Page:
Protestantism’s first women often had lives that we can relate to, marked by marriage, family, and hospitality. Others seem more fit for a film script. Giulia Gonzaga’s life was shaped by extraordinary circumstances, including a dead duke, a disputed inheritance, pirates, and the threat of torture. Born into Italy’s highest circles, Giulia Gonzaga was a humanist and thinker. She never left the church of Rome, quietly seeking reform, not open rebellion. Her role as patron and protector of “heretics” made her enemies in high places. Technically within the Roman fold, Giulia stood “in solidarity with those trapped in the great wave of persecution” that swept over Italy in the Counter-Reformation.1
In 1512 or 1513, Giulia entered this world via noble, wealthy parents in the north of Italy. She grew up in the middle of at least five siblings. But in the sixteenth century, childhood did not last long for young Italian women of rank—Giulia married in 1526.
It was a socially suitable match. Her new husband, Vespasiano Colonna, was a count, a duke, a soldier, and twenty-seven years older than his bride. Giulia was his second wife, and a daughter from his previous wife made young Giulia stepmother to someone her own age. Giulia’s marriage was even shorter than her childhood: Colonna died in 1528.
Colonna willed his property to Giulia—with the proviso that it all revert to the daughter if Giulia married again. Despite the daughter’s encouragement in that direction, Giulia chose singleness, beginning widowhood in the middle of her teens as the Duchess of Fondi.
Grief, apparently, did nothing to mar her beauty. Giulia was known beyond Italy for her good looks. Famous poets described her beauty and wit.2 Other men, including a Medici, tried to court her. One went even further. The grand vizier of the Ottoman Empire saw a political opportunity in Giulia. If he could add her to the sultan’s harem, she might weaken the chief consort’s political power. He knew that Giulia would never join his harem voluntarily, so he enlisted the help of a well-known pirate, Barbarossa. In the summer of 1534, Barbarossa landed in Italy with his men and attempted a nighttime kidnapping. Someone tipped off the duchess, and she escaped—through a window, then on horseback, according to legend. The revenge that Barbarossa took on the town was very real, and the carnage left its psychological mark on Giulia.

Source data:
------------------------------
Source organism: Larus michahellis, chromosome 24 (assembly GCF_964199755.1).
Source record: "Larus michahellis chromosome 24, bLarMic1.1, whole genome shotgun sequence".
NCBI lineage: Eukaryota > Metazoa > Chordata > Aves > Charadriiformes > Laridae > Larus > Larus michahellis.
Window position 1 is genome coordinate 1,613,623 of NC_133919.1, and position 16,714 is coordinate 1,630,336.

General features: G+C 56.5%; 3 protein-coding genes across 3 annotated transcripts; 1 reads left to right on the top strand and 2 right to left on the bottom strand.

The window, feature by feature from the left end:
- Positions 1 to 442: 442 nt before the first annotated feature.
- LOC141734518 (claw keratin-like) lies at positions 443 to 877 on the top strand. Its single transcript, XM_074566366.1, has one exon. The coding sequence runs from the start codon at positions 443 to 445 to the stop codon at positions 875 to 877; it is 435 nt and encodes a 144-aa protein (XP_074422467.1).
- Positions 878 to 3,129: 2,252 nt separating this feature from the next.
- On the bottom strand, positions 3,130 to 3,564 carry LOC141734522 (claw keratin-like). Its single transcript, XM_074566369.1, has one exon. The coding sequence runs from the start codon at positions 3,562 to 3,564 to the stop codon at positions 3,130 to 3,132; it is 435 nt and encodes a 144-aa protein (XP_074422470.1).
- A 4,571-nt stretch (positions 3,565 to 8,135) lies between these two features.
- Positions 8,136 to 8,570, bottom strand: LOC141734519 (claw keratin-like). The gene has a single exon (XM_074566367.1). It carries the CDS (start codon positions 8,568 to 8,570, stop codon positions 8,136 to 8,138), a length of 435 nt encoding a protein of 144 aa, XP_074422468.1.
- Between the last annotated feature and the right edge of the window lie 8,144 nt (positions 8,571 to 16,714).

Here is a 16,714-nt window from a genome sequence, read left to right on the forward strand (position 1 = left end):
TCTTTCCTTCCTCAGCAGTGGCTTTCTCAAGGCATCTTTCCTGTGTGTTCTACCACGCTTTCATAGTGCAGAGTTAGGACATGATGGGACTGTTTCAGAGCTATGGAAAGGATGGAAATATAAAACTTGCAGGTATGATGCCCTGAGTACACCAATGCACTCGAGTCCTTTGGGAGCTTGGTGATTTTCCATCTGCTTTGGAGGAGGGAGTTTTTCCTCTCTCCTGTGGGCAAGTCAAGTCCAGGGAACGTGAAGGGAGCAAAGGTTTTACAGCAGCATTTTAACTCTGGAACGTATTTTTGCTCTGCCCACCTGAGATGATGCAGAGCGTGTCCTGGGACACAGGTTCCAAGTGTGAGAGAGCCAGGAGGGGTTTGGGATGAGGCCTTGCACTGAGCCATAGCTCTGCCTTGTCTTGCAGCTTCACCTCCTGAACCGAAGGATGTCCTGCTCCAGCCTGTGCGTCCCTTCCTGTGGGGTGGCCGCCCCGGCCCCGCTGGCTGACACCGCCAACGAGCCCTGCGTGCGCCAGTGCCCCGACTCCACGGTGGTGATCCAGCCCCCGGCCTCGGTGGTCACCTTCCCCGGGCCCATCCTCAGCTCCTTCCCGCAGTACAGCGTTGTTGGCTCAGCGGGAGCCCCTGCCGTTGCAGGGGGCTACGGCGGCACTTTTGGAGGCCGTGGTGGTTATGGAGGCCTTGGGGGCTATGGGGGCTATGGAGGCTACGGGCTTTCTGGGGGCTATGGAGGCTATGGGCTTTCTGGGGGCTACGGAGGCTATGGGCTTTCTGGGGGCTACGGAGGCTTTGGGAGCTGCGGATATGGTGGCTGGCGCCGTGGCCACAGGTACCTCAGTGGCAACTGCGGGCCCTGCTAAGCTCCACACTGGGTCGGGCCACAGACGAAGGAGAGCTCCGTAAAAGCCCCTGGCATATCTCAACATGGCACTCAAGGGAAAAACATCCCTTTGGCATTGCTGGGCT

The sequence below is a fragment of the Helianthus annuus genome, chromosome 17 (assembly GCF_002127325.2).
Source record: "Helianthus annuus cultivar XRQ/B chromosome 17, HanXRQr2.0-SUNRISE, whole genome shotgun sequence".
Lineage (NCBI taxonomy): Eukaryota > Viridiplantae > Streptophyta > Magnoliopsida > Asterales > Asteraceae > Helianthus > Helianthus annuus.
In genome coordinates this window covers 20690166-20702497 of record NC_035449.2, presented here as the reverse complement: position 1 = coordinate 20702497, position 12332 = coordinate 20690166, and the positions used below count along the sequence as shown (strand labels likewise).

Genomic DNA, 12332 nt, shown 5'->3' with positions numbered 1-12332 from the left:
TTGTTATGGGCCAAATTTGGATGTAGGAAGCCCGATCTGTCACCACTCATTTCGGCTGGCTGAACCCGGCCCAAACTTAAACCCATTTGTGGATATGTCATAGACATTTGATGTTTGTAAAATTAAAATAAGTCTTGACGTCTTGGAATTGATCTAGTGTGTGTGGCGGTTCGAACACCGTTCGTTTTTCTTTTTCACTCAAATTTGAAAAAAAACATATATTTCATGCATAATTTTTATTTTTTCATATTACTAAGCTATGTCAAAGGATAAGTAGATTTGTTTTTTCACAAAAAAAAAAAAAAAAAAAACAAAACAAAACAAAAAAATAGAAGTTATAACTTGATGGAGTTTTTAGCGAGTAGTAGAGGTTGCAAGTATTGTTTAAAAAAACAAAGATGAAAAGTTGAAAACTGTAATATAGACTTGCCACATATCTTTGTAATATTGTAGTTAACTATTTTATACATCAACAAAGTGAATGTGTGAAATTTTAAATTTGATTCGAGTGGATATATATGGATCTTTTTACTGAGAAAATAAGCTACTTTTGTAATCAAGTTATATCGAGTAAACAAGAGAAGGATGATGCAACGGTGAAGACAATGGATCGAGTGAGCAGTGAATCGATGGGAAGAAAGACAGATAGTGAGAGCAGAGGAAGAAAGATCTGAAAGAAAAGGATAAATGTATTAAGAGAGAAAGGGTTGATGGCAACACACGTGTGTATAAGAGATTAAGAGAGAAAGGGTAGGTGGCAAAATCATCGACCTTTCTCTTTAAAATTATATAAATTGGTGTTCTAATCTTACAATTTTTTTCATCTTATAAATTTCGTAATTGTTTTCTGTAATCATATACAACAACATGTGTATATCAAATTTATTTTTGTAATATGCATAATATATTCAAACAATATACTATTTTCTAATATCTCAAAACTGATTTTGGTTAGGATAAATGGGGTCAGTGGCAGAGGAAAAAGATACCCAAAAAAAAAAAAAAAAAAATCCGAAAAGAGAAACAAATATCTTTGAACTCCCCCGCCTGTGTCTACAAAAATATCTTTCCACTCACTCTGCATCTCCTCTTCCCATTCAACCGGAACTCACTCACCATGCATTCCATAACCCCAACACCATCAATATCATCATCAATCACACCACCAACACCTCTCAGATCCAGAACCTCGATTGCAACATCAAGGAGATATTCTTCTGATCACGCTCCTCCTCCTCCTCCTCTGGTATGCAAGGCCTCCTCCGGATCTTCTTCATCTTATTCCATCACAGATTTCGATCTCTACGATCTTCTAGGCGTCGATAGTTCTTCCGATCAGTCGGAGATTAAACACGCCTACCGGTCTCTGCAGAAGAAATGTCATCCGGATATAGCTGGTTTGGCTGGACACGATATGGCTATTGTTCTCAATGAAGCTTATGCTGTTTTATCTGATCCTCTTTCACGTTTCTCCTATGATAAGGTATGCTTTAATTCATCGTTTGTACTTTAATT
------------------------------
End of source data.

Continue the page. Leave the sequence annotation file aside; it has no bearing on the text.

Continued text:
Around this time, a visitor wrote that the duchess had “forgotten her beauty . . . more practiced in the reading of holy books.”3 She had been fighting a losing legal battle against her daughter-in-law for her husband’s inheritance. Courts finally ruled in the daughter’s favor, and the loss of lavish riches drove Giulia into a new life. Her glittering court dispersed, and she moved north into a convent.4
A decade before this, Protestant writings had reached Italy. First, Martin Luther’s writings were translated and published in the north through Augustinian networks; works by Philip Melanchthon and others followed.5 So did persecution: civil and ecclesiastical authorities were determined to keep Italy free of the “Lutheran heresy.” Harassments and warnings, loss of position, and defrockings became standard treatment for those refusing to toe the Roman Catholic line.6 The Roman Catholic Church had more power in Italy than it did in Germany, England, or even France, and so its suppression of biblical teaching was more effective.